Quarter of Low-income Older Americans have no Medical Insurance

Quarter of Low-income Older Americans have no Medical Insurance

Health problems tend to increase as people age, but about a quarter of all low-income adults aged 65 and over have no health insurance at all.

This is the age at which most Americans become eligible to enroll in Medicare, which is the federal health insurance program for seniors. However, many uninsured seniors are Latinos, who are not eligible for Medicare, or people with lower incomes who cannot afford Medicare premiums.

The idea that older adults may not have health insurance is especially worrying, as the incidence of disease and associated complications increases with age, Huguet, the study’s first author, a family medicine associate professor at Oregon Health & sciences University, said.

“In the United States, without insurance, it is more difficult to manage health conditions,” Huguet said in the university news release, “which can result in costly hospital stays and preventable illnesses that require costly healthcare services.”

For this study, researchers analyzed electronic health record (EHR) data from over 45,000 patients enrolled in Medicare from 2014 to 2019. These records included visits to community health centers. Community health centers provide care to people with limited financial means, regardless of a patient’s ability to pay for care.

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According to the study, losing insurance coverage at 65 was more common among Hispanic Americans.

In order to be eligible for Medicare, participants must either be a US citizen or permanent legal resident, and undocumented immigrants are not eligible. Additionally, low-income patients may not be able to pay for Medicare premiums. The study also found that patients are more likely to be diagnosed with a new chronic health condition after becoming eligible for Medicare, with 86 percent of patients aged 65 and over having two or more such conditions, compared with 77 percent of those aged 65 and under.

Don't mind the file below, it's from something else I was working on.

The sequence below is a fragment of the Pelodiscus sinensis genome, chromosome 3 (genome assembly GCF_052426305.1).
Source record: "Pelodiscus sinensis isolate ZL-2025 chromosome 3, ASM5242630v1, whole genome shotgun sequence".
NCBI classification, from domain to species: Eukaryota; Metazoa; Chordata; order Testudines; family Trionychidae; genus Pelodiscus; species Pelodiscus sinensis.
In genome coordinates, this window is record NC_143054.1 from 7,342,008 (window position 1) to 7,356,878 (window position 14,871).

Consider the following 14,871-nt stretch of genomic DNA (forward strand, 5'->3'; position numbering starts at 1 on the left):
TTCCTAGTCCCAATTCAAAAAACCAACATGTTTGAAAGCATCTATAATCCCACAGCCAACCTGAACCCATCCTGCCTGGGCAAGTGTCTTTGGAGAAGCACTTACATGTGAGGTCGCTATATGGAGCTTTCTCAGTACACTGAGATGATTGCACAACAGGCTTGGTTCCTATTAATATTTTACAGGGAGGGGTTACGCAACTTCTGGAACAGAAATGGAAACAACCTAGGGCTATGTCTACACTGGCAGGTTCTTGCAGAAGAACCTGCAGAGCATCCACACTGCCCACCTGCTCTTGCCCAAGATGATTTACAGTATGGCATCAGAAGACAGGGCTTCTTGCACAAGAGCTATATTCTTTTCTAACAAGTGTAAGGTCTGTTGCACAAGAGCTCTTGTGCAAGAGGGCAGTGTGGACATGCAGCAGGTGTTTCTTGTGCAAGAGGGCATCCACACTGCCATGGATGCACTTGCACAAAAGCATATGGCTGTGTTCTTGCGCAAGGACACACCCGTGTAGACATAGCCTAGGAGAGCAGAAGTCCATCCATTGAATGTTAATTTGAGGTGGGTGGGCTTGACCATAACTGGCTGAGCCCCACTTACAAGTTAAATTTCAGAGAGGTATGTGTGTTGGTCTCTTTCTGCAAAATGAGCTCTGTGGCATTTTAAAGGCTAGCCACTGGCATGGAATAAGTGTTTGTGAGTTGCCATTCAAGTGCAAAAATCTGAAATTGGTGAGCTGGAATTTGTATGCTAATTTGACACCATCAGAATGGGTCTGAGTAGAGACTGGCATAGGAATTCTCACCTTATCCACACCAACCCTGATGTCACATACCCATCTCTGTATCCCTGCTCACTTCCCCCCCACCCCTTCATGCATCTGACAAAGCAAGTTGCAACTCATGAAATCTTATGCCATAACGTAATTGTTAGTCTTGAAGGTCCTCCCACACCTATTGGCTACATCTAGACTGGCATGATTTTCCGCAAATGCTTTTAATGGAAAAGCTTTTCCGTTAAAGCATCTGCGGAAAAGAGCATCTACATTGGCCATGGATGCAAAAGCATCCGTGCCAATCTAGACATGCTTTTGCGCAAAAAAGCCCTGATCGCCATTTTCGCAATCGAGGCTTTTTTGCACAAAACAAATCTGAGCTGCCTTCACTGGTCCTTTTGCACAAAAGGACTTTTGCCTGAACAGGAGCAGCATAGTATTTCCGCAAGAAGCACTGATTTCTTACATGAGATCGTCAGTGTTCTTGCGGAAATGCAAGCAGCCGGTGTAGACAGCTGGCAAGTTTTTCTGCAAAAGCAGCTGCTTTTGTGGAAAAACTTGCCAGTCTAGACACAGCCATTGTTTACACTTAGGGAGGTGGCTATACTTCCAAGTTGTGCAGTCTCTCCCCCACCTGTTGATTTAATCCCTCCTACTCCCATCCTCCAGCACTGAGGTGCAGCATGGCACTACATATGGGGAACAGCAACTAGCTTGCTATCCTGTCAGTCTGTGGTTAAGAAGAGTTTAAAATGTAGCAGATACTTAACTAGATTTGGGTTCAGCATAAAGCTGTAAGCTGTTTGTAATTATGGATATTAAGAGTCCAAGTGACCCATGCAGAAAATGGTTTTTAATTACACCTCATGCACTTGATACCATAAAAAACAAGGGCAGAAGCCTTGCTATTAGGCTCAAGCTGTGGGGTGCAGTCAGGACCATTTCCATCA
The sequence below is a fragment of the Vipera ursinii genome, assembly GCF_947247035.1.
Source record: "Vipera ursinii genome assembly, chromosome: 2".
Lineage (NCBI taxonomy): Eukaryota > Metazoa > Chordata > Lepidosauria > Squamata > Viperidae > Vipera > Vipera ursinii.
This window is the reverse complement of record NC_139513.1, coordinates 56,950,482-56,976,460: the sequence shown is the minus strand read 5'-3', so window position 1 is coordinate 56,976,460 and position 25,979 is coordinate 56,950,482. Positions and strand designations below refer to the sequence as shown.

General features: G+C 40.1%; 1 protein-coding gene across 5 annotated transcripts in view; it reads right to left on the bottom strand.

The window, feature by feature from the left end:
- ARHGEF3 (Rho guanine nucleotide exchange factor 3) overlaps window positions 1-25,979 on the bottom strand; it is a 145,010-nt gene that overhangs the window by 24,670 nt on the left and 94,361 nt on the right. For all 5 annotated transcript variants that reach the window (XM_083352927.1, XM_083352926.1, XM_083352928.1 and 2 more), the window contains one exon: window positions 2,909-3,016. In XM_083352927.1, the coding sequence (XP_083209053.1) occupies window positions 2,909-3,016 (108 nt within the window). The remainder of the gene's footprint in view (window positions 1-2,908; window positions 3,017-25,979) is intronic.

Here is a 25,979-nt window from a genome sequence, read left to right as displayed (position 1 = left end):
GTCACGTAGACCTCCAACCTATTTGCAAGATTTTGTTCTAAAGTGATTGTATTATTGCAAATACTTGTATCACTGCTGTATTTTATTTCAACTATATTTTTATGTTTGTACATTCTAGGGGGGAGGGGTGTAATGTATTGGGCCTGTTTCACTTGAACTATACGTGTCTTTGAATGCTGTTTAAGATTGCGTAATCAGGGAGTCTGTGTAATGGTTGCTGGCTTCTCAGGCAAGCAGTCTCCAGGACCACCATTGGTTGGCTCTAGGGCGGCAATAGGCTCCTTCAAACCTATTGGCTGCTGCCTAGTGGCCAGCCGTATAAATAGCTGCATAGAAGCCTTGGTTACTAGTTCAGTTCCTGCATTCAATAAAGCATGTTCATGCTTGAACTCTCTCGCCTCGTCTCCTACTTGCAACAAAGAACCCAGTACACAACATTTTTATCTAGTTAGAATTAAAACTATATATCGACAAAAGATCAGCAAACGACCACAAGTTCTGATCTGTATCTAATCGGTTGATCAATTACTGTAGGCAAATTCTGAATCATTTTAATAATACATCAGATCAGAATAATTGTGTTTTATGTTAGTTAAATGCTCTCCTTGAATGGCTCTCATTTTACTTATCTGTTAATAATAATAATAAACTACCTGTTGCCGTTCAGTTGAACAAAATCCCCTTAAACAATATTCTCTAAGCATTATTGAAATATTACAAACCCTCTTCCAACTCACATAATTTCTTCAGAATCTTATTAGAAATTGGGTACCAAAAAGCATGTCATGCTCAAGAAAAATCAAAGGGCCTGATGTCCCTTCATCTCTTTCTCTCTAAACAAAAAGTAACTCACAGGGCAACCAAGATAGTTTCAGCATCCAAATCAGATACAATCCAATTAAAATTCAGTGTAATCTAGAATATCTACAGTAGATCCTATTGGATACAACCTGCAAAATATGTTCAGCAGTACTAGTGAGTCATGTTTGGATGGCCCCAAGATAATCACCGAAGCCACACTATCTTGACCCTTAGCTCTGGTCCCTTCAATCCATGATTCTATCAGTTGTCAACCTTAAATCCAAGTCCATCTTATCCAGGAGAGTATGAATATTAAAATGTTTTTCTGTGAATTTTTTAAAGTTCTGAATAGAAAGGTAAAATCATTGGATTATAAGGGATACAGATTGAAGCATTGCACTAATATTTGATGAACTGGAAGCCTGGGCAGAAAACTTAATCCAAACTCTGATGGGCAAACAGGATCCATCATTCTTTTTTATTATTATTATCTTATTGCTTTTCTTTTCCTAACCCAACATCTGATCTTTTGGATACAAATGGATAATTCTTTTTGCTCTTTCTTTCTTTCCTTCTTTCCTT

According to Huguet and his colleagues, “Patients who were uninsured and then got Medicare were more likely to have new chronic conditions compared to those who had insurance prior to Medicare.”

“Medicare allows older Americans to get the essential healthcare they need, but it also allows them to have access to care earlier in life, thus reducing the risk of conditions developing or worsening as they age.”

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According to the authors, their hope is that their research will motivate policy makers to enhance access to care, particularly preventive care, for the growing number of aging Americans. They also expect community health centers to focus more on senior care.

The findings were published online recently in the Journal of the American Board of Family Medicine. The U.S. National Institute of Aging provided support for the research.

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